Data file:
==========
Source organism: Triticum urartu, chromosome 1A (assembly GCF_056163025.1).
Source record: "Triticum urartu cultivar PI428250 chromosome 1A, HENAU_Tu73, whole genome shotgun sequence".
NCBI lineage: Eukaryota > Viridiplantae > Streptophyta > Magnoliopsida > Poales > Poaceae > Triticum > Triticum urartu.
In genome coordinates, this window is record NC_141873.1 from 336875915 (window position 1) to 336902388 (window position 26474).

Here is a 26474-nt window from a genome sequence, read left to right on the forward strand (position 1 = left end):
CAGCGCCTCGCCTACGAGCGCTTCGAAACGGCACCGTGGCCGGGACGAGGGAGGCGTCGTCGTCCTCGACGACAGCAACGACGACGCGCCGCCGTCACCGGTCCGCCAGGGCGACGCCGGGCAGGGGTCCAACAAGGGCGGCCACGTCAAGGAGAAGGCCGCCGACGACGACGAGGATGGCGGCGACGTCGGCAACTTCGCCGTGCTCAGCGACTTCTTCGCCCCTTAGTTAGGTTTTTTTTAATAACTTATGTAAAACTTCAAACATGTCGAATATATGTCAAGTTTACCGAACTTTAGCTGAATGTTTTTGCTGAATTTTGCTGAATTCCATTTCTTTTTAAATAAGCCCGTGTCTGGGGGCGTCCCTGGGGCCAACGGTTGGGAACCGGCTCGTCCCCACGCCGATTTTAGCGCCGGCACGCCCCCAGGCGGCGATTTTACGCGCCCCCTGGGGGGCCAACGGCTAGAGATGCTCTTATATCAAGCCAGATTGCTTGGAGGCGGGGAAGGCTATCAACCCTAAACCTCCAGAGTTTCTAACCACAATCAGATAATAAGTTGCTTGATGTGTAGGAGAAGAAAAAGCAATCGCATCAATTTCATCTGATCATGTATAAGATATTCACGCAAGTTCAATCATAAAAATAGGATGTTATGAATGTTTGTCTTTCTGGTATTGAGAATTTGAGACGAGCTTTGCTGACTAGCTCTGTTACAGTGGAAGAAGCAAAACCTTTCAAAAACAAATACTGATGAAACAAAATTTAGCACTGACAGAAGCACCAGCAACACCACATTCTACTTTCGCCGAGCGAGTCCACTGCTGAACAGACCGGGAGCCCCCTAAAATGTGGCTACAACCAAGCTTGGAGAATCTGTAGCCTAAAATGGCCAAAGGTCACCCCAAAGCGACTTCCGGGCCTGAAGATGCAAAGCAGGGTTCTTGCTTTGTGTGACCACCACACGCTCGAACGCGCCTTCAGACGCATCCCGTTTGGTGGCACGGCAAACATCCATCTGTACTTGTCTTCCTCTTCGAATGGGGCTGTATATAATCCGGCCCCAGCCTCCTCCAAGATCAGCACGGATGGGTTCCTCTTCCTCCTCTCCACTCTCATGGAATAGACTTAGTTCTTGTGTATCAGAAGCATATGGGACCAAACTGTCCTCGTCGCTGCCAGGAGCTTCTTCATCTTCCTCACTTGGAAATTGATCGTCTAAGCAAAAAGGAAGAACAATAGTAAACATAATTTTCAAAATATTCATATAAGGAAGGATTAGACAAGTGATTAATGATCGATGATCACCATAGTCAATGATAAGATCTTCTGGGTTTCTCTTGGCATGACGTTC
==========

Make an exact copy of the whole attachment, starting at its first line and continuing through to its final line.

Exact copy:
Source organism: Triticum urartu, chromosome 1A (assembly GCF_056163025.1).
Source record: "Triticum urartu cultivar PI428250 chromosome 1A, HENAU_Tu73, whole genome shotgun sequence".
NCBI lineage: Eukaryota > Viridiplantae > Streptophyta > Magnoliopsida > Poales > Poaceae > Triticum > Triticum urartu.
In genome coordinates, this window is record NC_141873.1 from 336875915 (window position 1) to 336902388 (window position 26474).

Here is a 26474-nt window from a genome sequence, read left to right on the forward strand (position 1 = left end):
CAGCGCCTCGCCTACGAGCGCTTCGAAACGGCACCGTGGCCGGGACGAGGGAGGCGTCGTCGTCCTCGACGACAGCAACGACGACGCGCCGCCGTCACCGGTCCGCCAGGGCGACGCCGGGCAGGGGTCCAACAAGGGCGGCCACGTCAAGGAGAAGGCCGCCGACGACGACGAGGATGGCGGCGACGTCGGCAACTTCGCCGTGCTCAGCGACTTCTTCGCCCCTTAGTTAGGTTTTTTTTAATAACTTATGTAAAACTTCAAACATGTCGAATATATGTCAAGTTTACCGAACTTTAGCTGAATGTTTTTGCTGAATTTTGCTGAATTCCATTTCTTTTTAAATAAGCCCGTGTCTGGGGGCGTCCCTGGGGCCAACGGTTGGGAACCGGCTCGTCCCCACGCCGATTTTAGCGCCGGCACGCCCCCAGGCGGCGATTTTACGCGCCCCCTGGGGGGCCAACGGCTAGAGATGCTCTTATATCAAGCCAGATTGCTTGGAGGCGGGGAAGGCTATCAACCCTAAACCTCCAGAGTTTCTAACCACAATCAGATAATAAGTTGCTTGATGTGTAGGAGAAGAAAAAGCAATCGCATCAATTTCATCTGATCATGTATAAGATATTCACGCAAGTTCAATCATAAAAATAGGATGTTATGAATGTTTGTCTTTCTGGTATTGAGAATTTGAGACGAGCTTTGCTGACTAGCTCTGTTACAGTGGAAGAAGCAAAACCTTTCAAAAACAAATACTGATGAAACAAAATTTAGCACTGACAGAAGCACCAGCAACACCACATTCTACTTTCGCCGAGCGAGTCCACTGCTGAACAGACCGGGAGCCCCCTAAAATGTGGCTACAACCAAGCTTGGAGAATCTGTAGCCTAAAATGGCCAAAGGTCACCCCAAAGCGACTTCCGGGCCTGAAGATGCAAAGCAGGGTTCTTGCTTTGTGTGACCACCACACGCTCGAACGCGCCTTCAGACGCATCCCGTTTGGTGGCACGGCAAACATCCATCTGTACTTGTCTTCCTCTTCGAATGGGGCTGTATATAATCCGGCCCCAGCCTCCTCCAAGATCAGCACGGATGGGTTCCTCTTCCTCCTCTCCACTCTCATGGAATAGACTTAGTTCTTGTGTATCAGAAGCATATGGGACCAAACTGTCCTCGTCGCTGCCAGGAGCTTCTTCATCTTCCTCACTTGGAAATTGATCGTCTAAGCAAAAAGGAAGAACAATAGTAAACATAATTTTCAAAATATTCATATAAGGAAGGATTAGACAAGTGATTAATGATCGATGATCACCATAGTCAATGATAAGATCTTCTGGGTTTCTCTTGGCATGACGTTC